This section is about the theory of knowledge (epistemology). Almost every course in epistemology in the Anglo-American Philosophical tradition contains a discussion on Gettier cases and the trouble they are supposed to make for the view that knowledge is justified, true belief. And almost every course in Philosophy contains a component in Epistemology.
‘Epistemology & Metaphysics’ is one of the themes covered in Unit 3 PHIL 3 Key themes in Philosophy. The curriculum specifies that the following should be covered:
‘Knowledge: the tripartite definition of knowledge; ‘internalist’ and ‘externalist’ theories of justification; Gettier-type objections to the tripartite definition and responses to Gettier, for example indefeasibility, whether beliefs are appropriately caused, whether they track the truth. Whether such approaches and responses are successful.’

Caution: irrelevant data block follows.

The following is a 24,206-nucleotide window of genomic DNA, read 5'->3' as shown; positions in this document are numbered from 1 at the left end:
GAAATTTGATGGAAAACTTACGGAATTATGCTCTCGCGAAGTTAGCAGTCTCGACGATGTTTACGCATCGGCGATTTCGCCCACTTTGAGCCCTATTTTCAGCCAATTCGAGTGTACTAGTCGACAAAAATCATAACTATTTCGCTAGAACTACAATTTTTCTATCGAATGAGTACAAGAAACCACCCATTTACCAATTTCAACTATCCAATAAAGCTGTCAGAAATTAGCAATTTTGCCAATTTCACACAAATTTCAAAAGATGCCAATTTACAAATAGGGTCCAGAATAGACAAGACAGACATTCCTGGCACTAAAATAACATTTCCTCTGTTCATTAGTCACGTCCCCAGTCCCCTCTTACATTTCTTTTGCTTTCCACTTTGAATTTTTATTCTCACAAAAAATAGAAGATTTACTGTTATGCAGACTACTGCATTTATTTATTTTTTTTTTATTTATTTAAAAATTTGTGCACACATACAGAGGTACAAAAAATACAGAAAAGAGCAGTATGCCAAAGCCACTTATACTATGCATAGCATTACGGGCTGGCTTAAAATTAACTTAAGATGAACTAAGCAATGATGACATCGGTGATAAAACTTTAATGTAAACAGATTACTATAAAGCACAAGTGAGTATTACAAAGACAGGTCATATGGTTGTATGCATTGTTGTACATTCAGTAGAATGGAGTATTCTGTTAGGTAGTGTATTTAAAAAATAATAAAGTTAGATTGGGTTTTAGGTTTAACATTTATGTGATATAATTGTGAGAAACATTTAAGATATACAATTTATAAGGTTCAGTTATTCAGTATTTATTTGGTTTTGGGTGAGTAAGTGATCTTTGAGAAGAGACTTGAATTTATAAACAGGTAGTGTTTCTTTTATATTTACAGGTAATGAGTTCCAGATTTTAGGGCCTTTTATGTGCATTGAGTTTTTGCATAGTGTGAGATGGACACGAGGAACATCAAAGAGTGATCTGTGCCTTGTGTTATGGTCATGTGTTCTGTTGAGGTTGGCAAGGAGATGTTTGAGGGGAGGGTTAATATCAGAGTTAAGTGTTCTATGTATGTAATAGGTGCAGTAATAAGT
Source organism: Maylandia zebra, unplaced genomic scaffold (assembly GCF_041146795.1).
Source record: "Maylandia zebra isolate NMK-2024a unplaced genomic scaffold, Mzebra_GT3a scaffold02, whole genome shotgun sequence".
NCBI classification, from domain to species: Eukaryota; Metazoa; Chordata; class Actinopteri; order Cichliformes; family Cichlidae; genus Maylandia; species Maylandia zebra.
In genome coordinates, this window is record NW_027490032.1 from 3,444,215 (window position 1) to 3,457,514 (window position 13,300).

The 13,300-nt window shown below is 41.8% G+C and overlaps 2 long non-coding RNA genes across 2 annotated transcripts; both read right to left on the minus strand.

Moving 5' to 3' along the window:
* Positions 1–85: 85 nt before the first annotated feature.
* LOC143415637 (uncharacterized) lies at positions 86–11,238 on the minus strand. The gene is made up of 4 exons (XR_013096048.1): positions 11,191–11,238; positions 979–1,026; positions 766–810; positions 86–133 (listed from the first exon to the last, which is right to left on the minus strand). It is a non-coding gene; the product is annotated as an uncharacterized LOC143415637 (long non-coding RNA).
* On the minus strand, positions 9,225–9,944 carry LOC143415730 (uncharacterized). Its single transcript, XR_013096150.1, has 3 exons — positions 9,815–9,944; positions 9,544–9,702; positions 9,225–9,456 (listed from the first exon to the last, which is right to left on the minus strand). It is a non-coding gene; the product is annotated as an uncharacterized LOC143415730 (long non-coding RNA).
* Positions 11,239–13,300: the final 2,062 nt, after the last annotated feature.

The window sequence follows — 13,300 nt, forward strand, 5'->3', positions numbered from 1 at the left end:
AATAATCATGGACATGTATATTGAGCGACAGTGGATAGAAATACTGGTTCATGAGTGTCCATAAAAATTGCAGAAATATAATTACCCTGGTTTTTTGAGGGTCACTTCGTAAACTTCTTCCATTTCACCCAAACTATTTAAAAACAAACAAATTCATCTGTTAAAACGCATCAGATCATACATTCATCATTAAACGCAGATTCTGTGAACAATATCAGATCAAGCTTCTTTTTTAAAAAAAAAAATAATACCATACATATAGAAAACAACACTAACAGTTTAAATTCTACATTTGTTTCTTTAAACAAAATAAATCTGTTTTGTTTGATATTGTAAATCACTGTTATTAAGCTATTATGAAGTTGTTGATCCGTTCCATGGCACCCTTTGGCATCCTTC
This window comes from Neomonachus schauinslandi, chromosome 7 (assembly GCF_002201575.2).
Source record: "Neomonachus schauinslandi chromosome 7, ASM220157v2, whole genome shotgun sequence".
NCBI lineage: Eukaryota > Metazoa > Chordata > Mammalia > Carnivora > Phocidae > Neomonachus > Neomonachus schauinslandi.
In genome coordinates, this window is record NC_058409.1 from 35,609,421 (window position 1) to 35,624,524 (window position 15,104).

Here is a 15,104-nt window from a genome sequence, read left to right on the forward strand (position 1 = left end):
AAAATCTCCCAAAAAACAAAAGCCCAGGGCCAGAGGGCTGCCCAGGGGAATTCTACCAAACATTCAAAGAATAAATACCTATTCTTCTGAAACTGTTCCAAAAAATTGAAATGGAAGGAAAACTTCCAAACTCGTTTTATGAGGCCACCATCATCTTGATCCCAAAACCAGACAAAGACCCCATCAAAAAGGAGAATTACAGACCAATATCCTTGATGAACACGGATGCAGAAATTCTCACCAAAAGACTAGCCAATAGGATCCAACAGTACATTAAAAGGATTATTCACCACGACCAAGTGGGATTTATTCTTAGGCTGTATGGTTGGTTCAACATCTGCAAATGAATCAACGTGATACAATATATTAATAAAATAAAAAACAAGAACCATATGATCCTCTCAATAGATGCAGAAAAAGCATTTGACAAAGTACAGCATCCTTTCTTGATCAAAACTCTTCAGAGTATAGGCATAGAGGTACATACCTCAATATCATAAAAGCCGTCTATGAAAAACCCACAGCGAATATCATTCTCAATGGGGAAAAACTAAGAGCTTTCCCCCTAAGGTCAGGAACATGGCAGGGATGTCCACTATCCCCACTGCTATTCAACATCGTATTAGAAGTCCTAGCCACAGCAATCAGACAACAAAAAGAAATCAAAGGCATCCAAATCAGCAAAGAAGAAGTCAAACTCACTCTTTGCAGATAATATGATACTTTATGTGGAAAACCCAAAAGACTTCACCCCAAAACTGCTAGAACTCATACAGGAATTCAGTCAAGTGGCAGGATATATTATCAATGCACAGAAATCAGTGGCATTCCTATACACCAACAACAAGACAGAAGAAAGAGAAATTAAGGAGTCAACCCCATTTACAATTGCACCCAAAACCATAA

This section of The Philosophy Resource explicitly addresses all these issues in a way that (a) is comprehensible and easy to follow and (b) will stretch students’ and teachers’ understanding on these matters.
Epistemology is a foundational discipline, and as such figures prominently in all other areas of philosophy. In particular, however, the material covered in this section will also be useful in tackling the theme “Knowledge of the External World” within Unit 2 PHIL2 An Introduction to Philosophy 2; and the texts: Plato’s Republic, Hume’s Enquiry Concerning Human Understanding, Descartes’ Meditations in Unit 4 PHIL4 Philosophical Problems.
Theme 1: The Grounds of Epistemology
This figures as an optional theme in both the Higher Level syllabus and the Standard Level syllabus. The material in this section of The Philosophy Resource is directly relevant to the following topics suggested as topics for study in ‘The Grounds of Epistemology’ in the IB syllabus: ‘Opinion, belief, knowledge’; ‘Theories of justification’; ‘Access to Knowledge’.